"Thou shalt tread upon the lion and adder." Over force and fraud shalt thou march victoriously; bold opponents and treacherous adversaries shall alike be trodden down. When our shoes are iron and brass, lions and adders are easily enough crushed beneath our heel. "The young lion and the dragon shalt thou trample under feet." The strongest foe in power, and the most mysterious in cunning, shall be conquered by the man of God. Not only from stones in the way, but from serpents also, shall we be safe. To men who dwell in God the most evil forces become harmless, they wear a charmed life, and defy the deadliest ills. Their feet come into contact with the worst of foes, even Satan himself nibbles at their heel, but in Christ Jesus they have the assured hope of bruising Satan under their feet shortly. The people of God are the real "George and the dragon," the true lion-kings and serpent-tamers. Their dominion over the powers of darkness makes them cry, "Lord, even the devils are subject unto us through thy word."

His angels; those blessed, and powerful, and watchful spirits whom God hath appointed to mind the affairs of this lower world, and to take care of the heirs of salvation, Hebrews 1:14.

In all thy ways; in the whole course of thy life, and in all thy lawful undertakings. For he shall give his angels charge over thee,.... Created spirits, so called, made by the Lord, and are at his command; who are ministering spirits to his people, who encamp about them, and are concerned in the preservation of them; they being committed to their care and charge by him who is Lord of heaven and earth: Satan applied this passage to Christ, Matthew 4:6, nor did our Lord object to the application of it; and it can hardly be thought that he would have ventured to have done it, had he been aware that a misapplication might be objected; or that it was not the received sense of the place: what he is to be blamed for, in quoting it, was the wrong purpose for which he produced it, and for leaving out the next clause, which he saw was against his design;

to keep thee in all thy ways; in walking and travelling from place to place, as Providence calls and directs; and in all civil ways, in all lawful business and employment of life; in all spiritual ones, as the ways of God and religion: what Satan tempted Christ to was neither of these ways; it was not a natural way of going, nor the duty of his office, nor any of the ways of God.

{g} For he shall give his angels charge over thee, to keep thee in all thy ways.

(g) God has not appointed one angel to every man, but many to be ministers of his providence to keep and defend his in their calling, which is the way to walk in without tempting God.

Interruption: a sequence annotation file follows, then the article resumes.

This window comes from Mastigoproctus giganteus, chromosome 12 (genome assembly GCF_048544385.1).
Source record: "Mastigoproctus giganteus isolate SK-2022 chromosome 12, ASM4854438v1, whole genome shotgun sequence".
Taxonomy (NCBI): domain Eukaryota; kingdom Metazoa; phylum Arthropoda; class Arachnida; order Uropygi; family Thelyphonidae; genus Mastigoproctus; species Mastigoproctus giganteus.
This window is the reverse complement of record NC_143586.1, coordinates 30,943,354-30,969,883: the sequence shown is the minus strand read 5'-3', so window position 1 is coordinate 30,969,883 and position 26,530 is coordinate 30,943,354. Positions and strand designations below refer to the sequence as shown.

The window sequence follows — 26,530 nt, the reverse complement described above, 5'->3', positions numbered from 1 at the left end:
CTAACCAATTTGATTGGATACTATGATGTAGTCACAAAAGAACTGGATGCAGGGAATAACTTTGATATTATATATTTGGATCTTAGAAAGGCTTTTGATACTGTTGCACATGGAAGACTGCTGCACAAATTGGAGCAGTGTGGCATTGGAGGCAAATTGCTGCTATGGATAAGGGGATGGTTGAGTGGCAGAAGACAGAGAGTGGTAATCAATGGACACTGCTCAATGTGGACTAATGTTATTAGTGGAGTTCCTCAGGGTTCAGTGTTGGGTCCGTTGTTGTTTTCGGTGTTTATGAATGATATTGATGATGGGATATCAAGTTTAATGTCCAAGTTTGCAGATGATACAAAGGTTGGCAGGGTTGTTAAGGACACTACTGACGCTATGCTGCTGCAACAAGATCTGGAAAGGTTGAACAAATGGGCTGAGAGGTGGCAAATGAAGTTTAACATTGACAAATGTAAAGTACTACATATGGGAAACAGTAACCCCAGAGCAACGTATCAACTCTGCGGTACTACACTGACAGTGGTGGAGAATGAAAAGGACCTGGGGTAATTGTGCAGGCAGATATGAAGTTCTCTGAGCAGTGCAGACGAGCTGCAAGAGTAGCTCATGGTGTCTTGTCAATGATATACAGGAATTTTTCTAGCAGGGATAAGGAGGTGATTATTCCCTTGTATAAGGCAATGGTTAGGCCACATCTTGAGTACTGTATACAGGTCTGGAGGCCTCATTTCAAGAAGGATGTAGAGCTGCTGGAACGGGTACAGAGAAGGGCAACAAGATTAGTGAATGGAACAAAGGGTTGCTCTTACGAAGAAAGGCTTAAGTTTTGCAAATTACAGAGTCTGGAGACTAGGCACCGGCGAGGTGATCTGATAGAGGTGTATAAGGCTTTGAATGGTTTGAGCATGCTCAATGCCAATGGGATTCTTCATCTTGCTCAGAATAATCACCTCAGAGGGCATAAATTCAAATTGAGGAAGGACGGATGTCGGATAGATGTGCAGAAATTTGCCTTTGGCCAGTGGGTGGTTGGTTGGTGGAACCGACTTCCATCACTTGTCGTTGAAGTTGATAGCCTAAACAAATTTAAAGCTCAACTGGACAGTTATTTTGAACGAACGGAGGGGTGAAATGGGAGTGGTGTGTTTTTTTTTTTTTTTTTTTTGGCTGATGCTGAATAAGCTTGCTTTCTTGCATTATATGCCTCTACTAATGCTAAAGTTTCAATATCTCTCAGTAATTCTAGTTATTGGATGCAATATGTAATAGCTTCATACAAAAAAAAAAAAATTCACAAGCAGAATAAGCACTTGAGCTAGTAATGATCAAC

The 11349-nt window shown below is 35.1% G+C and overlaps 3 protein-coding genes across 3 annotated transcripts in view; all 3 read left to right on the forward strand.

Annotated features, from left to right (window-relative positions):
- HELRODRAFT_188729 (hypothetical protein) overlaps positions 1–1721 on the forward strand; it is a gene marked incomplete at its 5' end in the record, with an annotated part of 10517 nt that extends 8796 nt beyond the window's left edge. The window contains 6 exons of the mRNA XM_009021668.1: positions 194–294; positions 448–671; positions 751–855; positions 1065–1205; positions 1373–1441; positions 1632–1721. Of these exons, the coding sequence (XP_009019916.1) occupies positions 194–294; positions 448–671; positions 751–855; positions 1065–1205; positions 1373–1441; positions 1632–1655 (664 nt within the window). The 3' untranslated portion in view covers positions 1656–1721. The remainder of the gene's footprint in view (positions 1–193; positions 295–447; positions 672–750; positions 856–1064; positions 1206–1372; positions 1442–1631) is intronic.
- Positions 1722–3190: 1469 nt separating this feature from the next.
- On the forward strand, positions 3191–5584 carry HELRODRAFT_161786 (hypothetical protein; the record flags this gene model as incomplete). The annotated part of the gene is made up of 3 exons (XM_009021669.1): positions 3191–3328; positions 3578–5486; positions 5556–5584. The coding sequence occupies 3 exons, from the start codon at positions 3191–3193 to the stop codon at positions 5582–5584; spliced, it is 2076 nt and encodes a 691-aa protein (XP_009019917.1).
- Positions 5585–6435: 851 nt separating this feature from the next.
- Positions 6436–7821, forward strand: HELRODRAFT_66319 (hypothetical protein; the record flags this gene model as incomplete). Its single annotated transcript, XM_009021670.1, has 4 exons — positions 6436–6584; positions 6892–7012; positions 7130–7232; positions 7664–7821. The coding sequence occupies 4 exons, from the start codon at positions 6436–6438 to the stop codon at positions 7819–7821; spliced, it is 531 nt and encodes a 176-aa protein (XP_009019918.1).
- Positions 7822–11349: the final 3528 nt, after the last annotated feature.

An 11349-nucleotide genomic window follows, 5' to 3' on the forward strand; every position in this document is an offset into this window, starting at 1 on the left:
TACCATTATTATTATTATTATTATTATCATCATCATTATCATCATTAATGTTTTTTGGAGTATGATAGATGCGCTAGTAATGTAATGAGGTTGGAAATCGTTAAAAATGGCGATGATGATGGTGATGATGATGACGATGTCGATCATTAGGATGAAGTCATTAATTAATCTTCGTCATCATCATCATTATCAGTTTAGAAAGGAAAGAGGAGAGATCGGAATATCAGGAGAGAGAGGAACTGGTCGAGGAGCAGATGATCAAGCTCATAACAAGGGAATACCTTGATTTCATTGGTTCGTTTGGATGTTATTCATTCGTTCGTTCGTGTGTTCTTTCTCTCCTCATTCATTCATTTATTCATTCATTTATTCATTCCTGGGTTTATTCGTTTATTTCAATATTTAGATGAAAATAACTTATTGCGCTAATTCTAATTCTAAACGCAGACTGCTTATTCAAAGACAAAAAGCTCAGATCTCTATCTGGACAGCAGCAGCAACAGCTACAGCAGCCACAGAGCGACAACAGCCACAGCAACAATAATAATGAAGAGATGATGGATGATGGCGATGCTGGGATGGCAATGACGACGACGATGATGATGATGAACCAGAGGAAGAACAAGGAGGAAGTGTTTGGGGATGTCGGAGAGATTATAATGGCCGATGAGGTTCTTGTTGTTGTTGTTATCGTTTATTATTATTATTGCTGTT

11. Cp. Genesis 24:7; Genesis 24:40; Exodus 23:20 (“I send an angel before thee to keep thee in the way”); Psalm 34:7. This verse and the next were quoted by the Tempter (Matthew 4:6; Luke 4:10-11). If the words are primarily addressed to Israel, there is a particular force in the citation. Israel was a type of Christ; had He not then the fullest right to claim for Himself the promises made to Israel?Verse 11. - For he shall give his angels charge over thee, to keep thee in all thy ways (comp. Psalm 34:7). The faithful are under the constant care of angels (Hebrews 1:14), who guide them and direct them perpetually. Satan made a crafty use of this promise when he tempted our Lord (Matthew 4:6; Luke 4:10, 11). No doubt it applies to him pre-eminently, as the specially "Faithful One." יקושׁ, as in Proverbs 6:5; Jeremiah 5:26, is the dullest toned from for יקושׁ or יוקשׁ, Psalm 124:7. What is meant is death, or "he who has the power of death," Hebrews 2:14, cf. 2 Timothy 2:26. "The snare of the fowler" is a figure for the peril of one's life, Ecclesiastes 9:12. In connection with Psalm 91:4 we have to call to mind Deuteronomy 32:11 : God protects His own as an eagle with its large strong wing. אברה is nom. unitatis, a pinion, to אבר, Isaiah 40:31; and the Hiph. הסך, from סכך, with the dative of the object, like the Kal in Psalm 140:8, signifies to afford covering, protection. The ἅπαξ λεγ. סחרה, according to its stem-word, is that which encompasses anything round about, and here beside צנּה, a weapon of defence surrounding the body on all sides; therefore not corresponding to the Syriac sḥārtā', a stronghold (סהר, מסגּרת), but to Syriac sabrā', a shield. The Targum translates צנּה with תּריסא, θυρεός, and סחרה with עגילא, which points to the round parma. אמתּו is the truth of the divine promises. This is an impregnable defence (a) in war-times, Psalm 91:5, against nightly surprises, and in the battle by day; (b) in times of pestilence, Psalm 91:6, when the destroying angel, who passes through and destroys the people (Exodus 11:4), can do no harm to him who has taken refuge in God, either in the midnight or the noontide hours. The future יהלך is a more rhythmical and, in the signification to rage (as of disease) and to vanish away, a more usual form instead of ילך. The lxx, Aquila, and Symmachus erroneously associate the demon name שׁד with ישׁוּד. It is a metaplastic (as if formed from שׁוּד morf de) future for ישׁד, cf. Proverbs 29:6, ירוּן, and Isaiah 42:4, ירוּץ, frangetur. Psalm 91:7 a hypothetical protasis: si cadant; the preterite would signify cediderint, Ew. 357, b. With רק that which will solely and exclusively take place is introduced. Burk correctly renders: nullam cum peste rem habebis, nisi ut videas. Only a spectator shalt thou be, and that with thine own eyes, being they self inaccessible and left to survive, conscious that thou thyself art a living one in contrast with those who are dying. And thou shalt behold, like Israel on the night of the Passover, the just retribution to which the evil-doers fall a prey. שׁלּמה, recompense, retribution, is a hapaxlegomenon, cf. שׁלּמים, Isaiah 34:8. Ascribing the glory to God, the second voice confirms or ratifies these promises.